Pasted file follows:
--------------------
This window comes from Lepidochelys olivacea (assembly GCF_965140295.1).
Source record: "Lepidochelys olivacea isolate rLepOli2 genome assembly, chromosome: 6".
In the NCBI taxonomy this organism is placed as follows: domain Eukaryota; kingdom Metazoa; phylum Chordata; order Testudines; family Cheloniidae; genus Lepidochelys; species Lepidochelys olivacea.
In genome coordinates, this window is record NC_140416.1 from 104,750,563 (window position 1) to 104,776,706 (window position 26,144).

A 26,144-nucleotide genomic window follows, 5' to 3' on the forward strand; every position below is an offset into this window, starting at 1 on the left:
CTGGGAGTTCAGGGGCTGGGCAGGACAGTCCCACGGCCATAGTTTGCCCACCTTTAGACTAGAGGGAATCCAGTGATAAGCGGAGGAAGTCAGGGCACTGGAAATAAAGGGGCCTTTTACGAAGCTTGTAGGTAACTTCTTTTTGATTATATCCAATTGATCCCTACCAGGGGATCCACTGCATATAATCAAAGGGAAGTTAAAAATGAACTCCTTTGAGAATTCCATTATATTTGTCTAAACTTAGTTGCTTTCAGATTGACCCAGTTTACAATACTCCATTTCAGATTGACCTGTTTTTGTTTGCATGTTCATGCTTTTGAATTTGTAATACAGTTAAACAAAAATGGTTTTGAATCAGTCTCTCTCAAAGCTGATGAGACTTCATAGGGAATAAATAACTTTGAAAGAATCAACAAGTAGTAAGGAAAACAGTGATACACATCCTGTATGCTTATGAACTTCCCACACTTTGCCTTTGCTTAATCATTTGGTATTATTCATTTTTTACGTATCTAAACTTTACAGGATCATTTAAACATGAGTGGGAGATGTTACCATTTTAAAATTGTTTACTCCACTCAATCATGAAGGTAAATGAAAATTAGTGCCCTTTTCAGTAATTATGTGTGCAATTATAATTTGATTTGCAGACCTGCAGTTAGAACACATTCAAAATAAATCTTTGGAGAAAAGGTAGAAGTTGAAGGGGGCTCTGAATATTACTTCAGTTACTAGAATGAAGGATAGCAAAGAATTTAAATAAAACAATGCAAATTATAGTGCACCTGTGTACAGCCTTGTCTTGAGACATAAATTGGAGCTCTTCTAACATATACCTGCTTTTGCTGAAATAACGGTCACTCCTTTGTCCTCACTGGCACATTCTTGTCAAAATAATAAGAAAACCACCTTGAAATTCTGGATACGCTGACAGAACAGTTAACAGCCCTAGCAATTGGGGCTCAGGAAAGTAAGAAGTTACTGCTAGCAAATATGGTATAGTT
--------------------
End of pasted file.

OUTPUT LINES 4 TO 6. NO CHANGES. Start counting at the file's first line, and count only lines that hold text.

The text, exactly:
In genome coordinates, this window is record NC_140416.1 from 104,750,563 (window position 1) to 104,776,706 (window position 26,144).

A 26,144-nucleotide genomic window follows, 5' to 3' on the forward strand; every position below is an offset into this window, starting at 1 on the left:
CTGGGAGTTCAGGGGCTGGGCAGGACAGTCCCACGGCCATAGTTTGCCCACCTTTAGACTAGAGGGAATCCAGTGATAAGCGGAGGAAGTCAGGGCACTGGAAATAAAGGGGCCTTTTACGAAGCTTGTAGGTAACTTCTTTTTGATTATATCCAATTGATCCCTACCAGGGGATCCACTGCATATAATCAAAGGGAAGTTAAAAATGAACTCCTTTGAGAATTCCATTATATTTGTCTAAACTTAGTTGCTTTCAGATTGACCCAGTTTACAATACTCCATTTCAGATTGACCTGTTTTTGTTTGCATGTTCATGCTTTTGAATTTGTAATACAGTTAAACAAAAATGGTTTTGAATCAGTCTCTCTCAAAGCTGATGAGACTTCATAGGGAATAAATAACTTTGAAAGAATCAACAAGTAGTAAGGAAAACAGTGATACACATCCTGTATGCTTATGAACTTCCCACACTTTGCCTTTGCTTAATCATTTGGTATTATTCATTTTTTACGTATCTAAACTTTACAGGATCATTTAAACATGAGTGGGAGATGTTACCATTTTAAAATTGTTTACTCCACTCAATCATGAAGGTAAATGAAAATTAGTGCCCTTTTCAGTAATTATGTGTGCAATTATAATTTGATTTGCAGACCTGCAGTTAGAACACATTCAAAATAAATCTTTGGAGAAAAGGTAGAAGTTGAAGGGGGCTCTGAATATTACTTCAGTTACTAGAATGAAGGATAGCAAAGAATTTAAATAAAACAATGCAAATTATAGTGCACCTGTGTACAGCCTTGTCTTGAGACATAAATTGGAGCTCTTCTAACATATACCTGCTTTTGCTGAAATAACGGTCACTCCTTTGTCCTCACTGGCACATTCTTGTCAAAATAATAAGAAAACCACCTTGAAATTCTGGATACGCTGACAGAACAGTTAACAGCCCTAGCAATTGGGGCTCAGGAAAGTAAGAAGTTACTGCTAGCAAATATGGTATAGTT